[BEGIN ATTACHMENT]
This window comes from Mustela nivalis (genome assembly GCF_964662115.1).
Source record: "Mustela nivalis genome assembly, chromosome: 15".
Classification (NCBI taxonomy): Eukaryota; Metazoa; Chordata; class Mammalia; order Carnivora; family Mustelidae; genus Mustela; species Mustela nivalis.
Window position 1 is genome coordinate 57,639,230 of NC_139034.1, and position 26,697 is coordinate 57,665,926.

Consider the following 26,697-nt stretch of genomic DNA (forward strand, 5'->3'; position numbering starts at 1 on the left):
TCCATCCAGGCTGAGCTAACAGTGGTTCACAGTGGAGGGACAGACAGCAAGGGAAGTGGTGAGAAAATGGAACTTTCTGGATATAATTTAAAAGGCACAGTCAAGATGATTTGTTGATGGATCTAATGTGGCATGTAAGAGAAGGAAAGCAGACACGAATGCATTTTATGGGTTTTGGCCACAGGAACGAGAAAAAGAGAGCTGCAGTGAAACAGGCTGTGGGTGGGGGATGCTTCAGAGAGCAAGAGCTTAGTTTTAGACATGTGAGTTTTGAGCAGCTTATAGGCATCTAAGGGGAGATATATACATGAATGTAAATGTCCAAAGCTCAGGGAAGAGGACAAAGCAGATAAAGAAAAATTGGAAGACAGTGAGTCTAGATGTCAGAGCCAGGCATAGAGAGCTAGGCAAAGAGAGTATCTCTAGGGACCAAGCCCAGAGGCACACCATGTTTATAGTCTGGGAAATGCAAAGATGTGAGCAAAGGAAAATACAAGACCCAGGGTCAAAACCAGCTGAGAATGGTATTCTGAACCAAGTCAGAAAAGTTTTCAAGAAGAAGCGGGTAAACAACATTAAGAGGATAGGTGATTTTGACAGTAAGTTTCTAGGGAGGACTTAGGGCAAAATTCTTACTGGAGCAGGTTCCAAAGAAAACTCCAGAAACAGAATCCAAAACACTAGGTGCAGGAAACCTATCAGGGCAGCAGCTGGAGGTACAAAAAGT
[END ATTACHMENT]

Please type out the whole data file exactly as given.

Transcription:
This window comes from Mustela nivalis (genome assembly GCF_964662115.1).
Source record: "Mustela nivalis genome assembly, chromosome: 15".
Classification (NCBI taxonomy): Eukaryota; Metazoa; Chordata; class Mammalia; order Carnivora; family Mustelidae; genus Mustela; species Mustela nivalis.
Window position 1 is genome coordinate 57,639,230 of NC_139034.1, and position 26,697 is coordinate 57,665,926.

Consider the following 26,697-nt stretch of genomic DNA (forward strand, 5'->3'; position numbering starts at 1 on the left):
TCCATCCAGGCTGAGCTAACAGTGGTTCACAGTGGAGGGACAGACAGCAAGGGAAGTGGTGAGAAAATGGAACTTTCTGGATATAATTTAAAAGGCACAGTCAAGATGATTTGTTGATGGATCTAATGTGGCATGTAAGAGAAGGAAAGCAGACACGAATGCATTTTATGGGTTTTGGCCACAGGAACGAGAAAAAGAGAGCTGCAGTGAAACAGGCTGTGGGTGGGGGATGCTTCAGAGAGCAAGAGCTTAGTTTTAGACATGTGAGTTTTGAGCAGCTTATAGGCATCTAAGGGGAGATATATACATGAATGTAAATGTCCAAAGCTCAGGGAAGAGGACAAAGCAGATAAAGAAAAATTGGAAGACAGTGAGTCTAGATGTCAGAGCCAGGCATAGAGAGCTAGGCAAAGAGAGTATCTCTAGGGACCAAGCCCAGAGGCACACCATGTTTATAGTCTGGGAAATGCAAAGATGTGAGCAAAGGAAAATACAAGACCCAGGGTCAAAACCAGCTGAGAATGGTATTCTGAACCAAGTCAGAAAAGTTTTCAAGAAGAAGCGGGTAAACAACATTAAGAGGATAGGTGATTTTGACAGTAAGTTTCTAGGGAGGACTTAGGGCAAAATTCTTACTGGAGCAGGTTCCAAAGAAAACTCCAGAAACAGAATCCAAAACACTAGGTGCAGGAAACCTATCAGGGCAGCAGCTGGAGGTACAAAAAGT